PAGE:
In August 2009, the office of the director of National Intelligence put out its latest National Intelligence Strategy report and included more foreign language training as a priority.
The report outlines six "Mission Objectives," and No. 3 on that list is to "provide strategic intelligence and warning." Specifically, the report states, the intelligence community must "increase the quantity and fluency of our foreign language capability."
That commitment was echoed several times by the director of National Intelligence, Dennis C. Blair, in a speech at the White House Initiative on Historically Black Colleges and Universities National Annual Conference on Sept. 1, 2009.
"So for us, the definition and purposes of diversity are really broader than they are, perhaps, for many organizations," Blair said. "And in addition to the categories that the EEOC (Equal Employment Opportunity Commission) requires us to track -– minorities, women, persons with disabilities and so on -– we also need employees with a wide background with national ethnic origin in order to be effective with different foreign language capabilities, different heritages, different ethnicities, different orientations, different perspectives, different ideas for us to do our job. And we"re a better force for it."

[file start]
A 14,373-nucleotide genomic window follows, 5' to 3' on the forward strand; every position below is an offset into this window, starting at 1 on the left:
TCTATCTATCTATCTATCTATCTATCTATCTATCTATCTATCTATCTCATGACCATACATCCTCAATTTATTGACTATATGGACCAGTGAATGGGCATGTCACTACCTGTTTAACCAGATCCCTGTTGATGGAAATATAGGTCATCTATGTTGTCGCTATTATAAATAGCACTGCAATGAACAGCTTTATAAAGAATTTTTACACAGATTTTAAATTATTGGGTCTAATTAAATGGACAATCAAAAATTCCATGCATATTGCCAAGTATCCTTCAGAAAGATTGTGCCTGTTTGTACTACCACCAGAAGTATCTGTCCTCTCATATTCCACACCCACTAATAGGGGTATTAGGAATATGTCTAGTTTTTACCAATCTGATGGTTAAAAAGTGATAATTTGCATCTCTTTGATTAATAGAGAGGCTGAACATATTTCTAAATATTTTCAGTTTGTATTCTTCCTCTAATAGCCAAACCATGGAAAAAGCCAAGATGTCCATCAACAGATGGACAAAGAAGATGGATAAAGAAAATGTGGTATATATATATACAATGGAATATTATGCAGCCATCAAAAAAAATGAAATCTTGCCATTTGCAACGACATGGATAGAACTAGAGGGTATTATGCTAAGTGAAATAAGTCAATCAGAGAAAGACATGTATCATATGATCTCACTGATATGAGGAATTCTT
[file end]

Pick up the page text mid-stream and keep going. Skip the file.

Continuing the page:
Blair discussed the Centers for Academic Excellence program in National Security Studies -- established in 2004 -- that encourages schools to develop skills useful to intelligence gathering and analysis, such as "competencies in regional and international expertise, critical foreign languages and cultural awareness."
"And when schools meet these requirements," Blair said, "they receive competitive grant funding for their colleges and universities. And that funding will promote the alignment of their criteria with the intelligence community"s many core missions and skills, because we need criminal justice majors, lawyers, economists, linguists and other language specialists."
On Oct. 28, 2009, President Obama signed the National Defense Authorization Act approved for 2010, and it has a whole section on creating new language training centers for members of the armed forces and civilian employees of the Department of Defense.
We think that's enough to move this one to Promise Kept.